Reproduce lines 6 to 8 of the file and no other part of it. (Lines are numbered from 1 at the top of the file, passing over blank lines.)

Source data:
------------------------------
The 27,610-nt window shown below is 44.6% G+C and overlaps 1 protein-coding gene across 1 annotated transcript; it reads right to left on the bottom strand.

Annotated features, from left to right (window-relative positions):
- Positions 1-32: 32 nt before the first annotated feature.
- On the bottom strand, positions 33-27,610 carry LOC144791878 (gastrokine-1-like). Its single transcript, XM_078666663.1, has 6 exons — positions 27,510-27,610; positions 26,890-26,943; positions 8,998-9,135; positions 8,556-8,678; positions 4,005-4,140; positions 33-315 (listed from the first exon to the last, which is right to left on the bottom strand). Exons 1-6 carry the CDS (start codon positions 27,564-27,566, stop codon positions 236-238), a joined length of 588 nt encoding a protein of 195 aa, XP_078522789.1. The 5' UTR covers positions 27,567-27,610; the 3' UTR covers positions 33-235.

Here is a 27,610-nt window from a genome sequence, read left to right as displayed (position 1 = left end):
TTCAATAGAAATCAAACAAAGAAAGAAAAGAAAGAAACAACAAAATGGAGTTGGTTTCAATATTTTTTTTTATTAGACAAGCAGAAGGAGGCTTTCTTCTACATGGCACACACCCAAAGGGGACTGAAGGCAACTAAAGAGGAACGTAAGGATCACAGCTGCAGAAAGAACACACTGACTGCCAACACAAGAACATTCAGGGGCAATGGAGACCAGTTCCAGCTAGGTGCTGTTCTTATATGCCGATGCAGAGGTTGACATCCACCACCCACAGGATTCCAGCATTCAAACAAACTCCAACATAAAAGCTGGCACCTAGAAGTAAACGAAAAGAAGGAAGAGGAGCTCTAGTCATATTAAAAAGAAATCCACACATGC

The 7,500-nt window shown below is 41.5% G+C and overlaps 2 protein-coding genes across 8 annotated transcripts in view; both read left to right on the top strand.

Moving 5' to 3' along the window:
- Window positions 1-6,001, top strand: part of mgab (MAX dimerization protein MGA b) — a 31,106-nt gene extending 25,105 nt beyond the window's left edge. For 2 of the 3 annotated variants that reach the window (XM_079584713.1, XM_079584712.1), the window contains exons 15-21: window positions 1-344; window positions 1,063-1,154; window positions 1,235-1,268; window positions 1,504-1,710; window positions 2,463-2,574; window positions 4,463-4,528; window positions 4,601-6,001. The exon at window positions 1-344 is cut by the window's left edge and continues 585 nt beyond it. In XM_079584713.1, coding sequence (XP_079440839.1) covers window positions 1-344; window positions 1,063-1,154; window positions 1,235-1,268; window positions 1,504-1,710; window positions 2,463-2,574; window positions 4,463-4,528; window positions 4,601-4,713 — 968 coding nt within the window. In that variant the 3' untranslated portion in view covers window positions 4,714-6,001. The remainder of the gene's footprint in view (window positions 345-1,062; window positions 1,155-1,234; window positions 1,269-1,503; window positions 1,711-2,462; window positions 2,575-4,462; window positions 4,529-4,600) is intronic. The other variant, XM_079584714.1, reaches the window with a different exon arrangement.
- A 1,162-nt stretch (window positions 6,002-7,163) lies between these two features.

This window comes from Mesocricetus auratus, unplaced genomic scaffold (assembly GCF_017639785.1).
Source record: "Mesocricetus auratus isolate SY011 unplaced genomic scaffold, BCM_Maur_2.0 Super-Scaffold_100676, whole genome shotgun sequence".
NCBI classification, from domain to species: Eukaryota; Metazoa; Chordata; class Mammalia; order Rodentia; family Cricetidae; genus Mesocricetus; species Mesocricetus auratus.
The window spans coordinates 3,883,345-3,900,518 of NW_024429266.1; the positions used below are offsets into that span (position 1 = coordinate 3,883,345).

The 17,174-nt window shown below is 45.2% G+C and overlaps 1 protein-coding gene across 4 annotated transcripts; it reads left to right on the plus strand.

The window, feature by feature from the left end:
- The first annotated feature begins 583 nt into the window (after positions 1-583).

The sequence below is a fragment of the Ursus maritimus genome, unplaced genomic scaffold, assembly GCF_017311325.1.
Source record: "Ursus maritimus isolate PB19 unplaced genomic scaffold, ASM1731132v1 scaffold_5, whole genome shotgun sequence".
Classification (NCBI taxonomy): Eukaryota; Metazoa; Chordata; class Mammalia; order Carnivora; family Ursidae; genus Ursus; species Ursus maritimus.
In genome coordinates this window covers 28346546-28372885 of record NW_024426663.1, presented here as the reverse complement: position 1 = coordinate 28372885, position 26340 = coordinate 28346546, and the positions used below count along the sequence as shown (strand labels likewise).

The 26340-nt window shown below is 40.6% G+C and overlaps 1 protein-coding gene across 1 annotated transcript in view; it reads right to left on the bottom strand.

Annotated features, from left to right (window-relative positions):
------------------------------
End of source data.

TTCAATAGAAATCAAACAAAGAAAGAAAAGAAAGAAACAACAAAATGGAGTTGGTTTCAATATTTTTTTTTATTAGACAAGCAGAAGGAGGCTTTCTTCTACATGGCACACACCCAAAGGGGACTGAAGGCAACTAAAGAGGAACGTAAGGATCACAGCTGCAGAAAGAACACACTGACTGCCAACACAAGAACATTCAGGGGCAATGGAGACCAGTTCCAGCTAGGTGCTGTTCTTATATGCCGATGCAGAGGTTGACATCCACCACCCACAGGATTCCAGCATTCAAACAAACTCCAACATAAAAGCTGGCACCTAGAAGTAAACGAAAAGAAGGAAGAGGAGCTCTAGTCATATTAAAAAGAAATCCACACATGC

The 7,500-nt window shown below is 41.5% G+C and overlaps 2 protein-coding genes across 8 annotated transcripts in view; both read left to right on the top strand.

Moving 5' to 3' along the window: